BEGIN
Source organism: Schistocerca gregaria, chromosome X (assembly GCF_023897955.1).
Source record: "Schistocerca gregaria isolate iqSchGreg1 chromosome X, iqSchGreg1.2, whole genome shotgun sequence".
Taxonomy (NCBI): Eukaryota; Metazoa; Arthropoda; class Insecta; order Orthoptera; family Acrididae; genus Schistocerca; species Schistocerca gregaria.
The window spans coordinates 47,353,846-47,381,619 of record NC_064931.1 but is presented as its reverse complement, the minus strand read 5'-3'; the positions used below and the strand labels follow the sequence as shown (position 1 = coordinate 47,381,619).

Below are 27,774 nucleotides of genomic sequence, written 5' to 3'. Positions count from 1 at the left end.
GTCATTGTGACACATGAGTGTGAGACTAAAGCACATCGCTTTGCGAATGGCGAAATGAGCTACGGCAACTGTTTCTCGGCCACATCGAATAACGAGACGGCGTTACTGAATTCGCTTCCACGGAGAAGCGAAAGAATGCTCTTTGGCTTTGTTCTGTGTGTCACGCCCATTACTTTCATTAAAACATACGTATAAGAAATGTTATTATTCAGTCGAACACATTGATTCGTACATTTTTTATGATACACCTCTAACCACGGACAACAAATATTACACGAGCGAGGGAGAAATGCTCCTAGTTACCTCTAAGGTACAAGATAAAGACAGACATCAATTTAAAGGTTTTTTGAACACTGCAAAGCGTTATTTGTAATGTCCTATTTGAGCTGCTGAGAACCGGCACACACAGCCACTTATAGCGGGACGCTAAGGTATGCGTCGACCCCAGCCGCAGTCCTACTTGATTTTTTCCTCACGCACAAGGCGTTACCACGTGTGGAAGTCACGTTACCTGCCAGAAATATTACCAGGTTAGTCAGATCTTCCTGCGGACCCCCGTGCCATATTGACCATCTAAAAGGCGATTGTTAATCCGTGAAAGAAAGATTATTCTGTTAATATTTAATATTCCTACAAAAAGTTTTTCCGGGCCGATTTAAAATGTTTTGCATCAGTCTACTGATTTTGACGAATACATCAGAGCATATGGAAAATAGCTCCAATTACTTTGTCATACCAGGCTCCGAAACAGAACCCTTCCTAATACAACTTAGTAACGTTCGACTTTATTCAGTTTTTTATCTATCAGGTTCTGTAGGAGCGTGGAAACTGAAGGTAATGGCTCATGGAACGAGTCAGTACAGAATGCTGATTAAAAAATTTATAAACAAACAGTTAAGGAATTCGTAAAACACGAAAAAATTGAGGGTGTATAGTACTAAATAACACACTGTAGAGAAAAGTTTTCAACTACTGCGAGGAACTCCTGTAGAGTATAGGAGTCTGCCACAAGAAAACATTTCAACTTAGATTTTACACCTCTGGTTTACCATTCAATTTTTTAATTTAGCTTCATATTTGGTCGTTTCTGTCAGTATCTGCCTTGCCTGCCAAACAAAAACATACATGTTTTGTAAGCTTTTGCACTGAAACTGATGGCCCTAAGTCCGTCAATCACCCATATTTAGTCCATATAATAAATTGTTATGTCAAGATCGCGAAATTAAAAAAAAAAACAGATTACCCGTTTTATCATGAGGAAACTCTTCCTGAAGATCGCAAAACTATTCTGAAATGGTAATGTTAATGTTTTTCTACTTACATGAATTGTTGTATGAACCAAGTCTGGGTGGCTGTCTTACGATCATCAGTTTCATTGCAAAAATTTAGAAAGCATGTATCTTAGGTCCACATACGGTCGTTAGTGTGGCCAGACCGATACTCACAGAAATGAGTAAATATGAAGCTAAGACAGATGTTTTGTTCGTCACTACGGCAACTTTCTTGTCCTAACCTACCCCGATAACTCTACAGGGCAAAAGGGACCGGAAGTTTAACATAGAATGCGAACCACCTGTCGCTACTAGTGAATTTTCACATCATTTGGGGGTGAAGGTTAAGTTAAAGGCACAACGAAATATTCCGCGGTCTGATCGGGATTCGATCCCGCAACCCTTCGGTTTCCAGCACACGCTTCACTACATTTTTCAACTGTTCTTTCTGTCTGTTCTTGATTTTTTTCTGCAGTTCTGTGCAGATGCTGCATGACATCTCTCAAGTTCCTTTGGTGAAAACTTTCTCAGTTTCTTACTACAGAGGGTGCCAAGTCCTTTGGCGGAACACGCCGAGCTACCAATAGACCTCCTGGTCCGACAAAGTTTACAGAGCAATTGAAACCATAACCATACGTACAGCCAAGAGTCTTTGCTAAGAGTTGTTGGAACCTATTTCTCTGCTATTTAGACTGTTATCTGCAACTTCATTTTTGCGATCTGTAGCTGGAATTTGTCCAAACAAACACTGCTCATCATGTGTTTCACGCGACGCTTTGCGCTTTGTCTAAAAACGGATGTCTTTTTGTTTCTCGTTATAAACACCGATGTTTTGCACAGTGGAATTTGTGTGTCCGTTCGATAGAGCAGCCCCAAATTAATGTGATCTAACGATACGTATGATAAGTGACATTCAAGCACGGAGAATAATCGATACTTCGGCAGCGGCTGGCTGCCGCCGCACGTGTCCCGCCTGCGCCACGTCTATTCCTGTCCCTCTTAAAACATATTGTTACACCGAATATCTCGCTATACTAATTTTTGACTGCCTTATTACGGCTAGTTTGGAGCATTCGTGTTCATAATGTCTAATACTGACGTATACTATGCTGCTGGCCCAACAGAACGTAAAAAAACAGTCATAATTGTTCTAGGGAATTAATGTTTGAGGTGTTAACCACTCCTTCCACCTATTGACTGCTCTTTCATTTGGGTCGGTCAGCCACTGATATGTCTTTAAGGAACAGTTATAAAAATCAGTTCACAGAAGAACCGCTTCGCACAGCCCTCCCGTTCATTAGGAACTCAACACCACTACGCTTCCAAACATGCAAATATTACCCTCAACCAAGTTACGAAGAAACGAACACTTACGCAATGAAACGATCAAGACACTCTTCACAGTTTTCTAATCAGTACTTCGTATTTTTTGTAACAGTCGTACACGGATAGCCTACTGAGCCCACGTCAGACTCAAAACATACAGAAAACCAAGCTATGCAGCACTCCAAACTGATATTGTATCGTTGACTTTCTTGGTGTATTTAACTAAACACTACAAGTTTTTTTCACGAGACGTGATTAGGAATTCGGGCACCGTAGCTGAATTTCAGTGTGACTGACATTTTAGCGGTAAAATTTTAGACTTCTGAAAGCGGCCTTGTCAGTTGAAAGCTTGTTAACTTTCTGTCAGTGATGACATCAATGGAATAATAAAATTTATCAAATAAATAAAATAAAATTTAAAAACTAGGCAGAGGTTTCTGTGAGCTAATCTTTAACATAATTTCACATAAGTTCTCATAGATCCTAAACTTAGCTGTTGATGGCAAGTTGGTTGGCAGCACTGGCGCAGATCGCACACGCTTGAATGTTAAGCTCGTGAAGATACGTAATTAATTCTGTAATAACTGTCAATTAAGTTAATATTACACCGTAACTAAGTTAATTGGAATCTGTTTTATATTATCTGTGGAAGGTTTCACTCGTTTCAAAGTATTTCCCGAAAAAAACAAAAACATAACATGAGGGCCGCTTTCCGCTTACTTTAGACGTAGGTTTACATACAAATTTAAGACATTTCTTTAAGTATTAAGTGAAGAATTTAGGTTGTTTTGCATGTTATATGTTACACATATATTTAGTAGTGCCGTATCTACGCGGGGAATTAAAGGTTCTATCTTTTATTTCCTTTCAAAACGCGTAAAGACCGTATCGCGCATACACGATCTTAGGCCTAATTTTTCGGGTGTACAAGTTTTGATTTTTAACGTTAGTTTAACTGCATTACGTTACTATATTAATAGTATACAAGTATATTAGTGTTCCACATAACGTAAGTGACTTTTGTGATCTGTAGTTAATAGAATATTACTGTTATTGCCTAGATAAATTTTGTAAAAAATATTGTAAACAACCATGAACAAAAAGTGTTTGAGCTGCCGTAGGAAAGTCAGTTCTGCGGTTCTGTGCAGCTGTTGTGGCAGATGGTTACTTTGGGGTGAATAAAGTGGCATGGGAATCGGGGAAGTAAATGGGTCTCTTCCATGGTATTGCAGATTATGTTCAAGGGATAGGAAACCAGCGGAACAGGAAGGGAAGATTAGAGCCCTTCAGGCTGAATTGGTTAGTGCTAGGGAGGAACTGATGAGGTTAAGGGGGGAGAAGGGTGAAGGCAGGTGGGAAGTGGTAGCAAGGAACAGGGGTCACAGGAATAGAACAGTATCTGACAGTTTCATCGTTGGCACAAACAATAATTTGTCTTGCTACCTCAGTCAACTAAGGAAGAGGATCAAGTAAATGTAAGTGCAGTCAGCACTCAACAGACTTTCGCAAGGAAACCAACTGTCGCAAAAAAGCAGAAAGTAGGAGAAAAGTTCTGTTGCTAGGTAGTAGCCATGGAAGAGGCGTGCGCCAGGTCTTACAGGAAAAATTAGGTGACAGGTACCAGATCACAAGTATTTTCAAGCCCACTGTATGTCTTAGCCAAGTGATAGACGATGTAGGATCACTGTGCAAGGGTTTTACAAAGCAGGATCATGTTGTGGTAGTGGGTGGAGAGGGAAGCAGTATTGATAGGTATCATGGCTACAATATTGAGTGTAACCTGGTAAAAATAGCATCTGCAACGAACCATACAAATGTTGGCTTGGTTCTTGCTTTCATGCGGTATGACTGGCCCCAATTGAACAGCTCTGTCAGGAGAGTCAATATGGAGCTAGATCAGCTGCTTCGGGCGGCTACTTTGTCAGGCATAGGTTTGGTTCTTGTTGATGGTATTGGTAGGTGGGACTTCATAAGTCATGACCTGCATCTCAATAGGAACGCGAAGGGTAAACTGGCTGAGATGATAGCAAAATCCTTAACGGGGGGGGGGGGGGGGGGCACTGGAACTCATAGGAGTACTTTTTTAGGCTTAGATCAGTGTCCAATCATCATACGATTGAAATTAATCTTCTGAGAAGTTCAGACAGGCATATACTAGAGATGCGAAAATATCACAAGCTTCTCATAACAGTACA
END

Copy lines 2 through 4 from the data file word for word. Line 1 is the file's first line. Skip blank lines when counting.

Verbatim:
Source record: "Schistocerca gregaria isolate iqSchGreg1 chromosome X, iqSchGreg1.2, whole genome shotgun sequence".
Taxonomy (NCBI): Eukaryota; Metazoa; Arthropoda; class Insecta; order Orthoptera; family Acrididae; genus Schistocerca; species Schistocerca gregaria.
The window spans coordinates 47,353,846-47,381,619 of record NC_064931.1 but is presented as its reverse complement, the minus strand read 5'-3'; the positions used below and the strand labels follow the sequence as shown (position 1 = coordinate 47,381,619).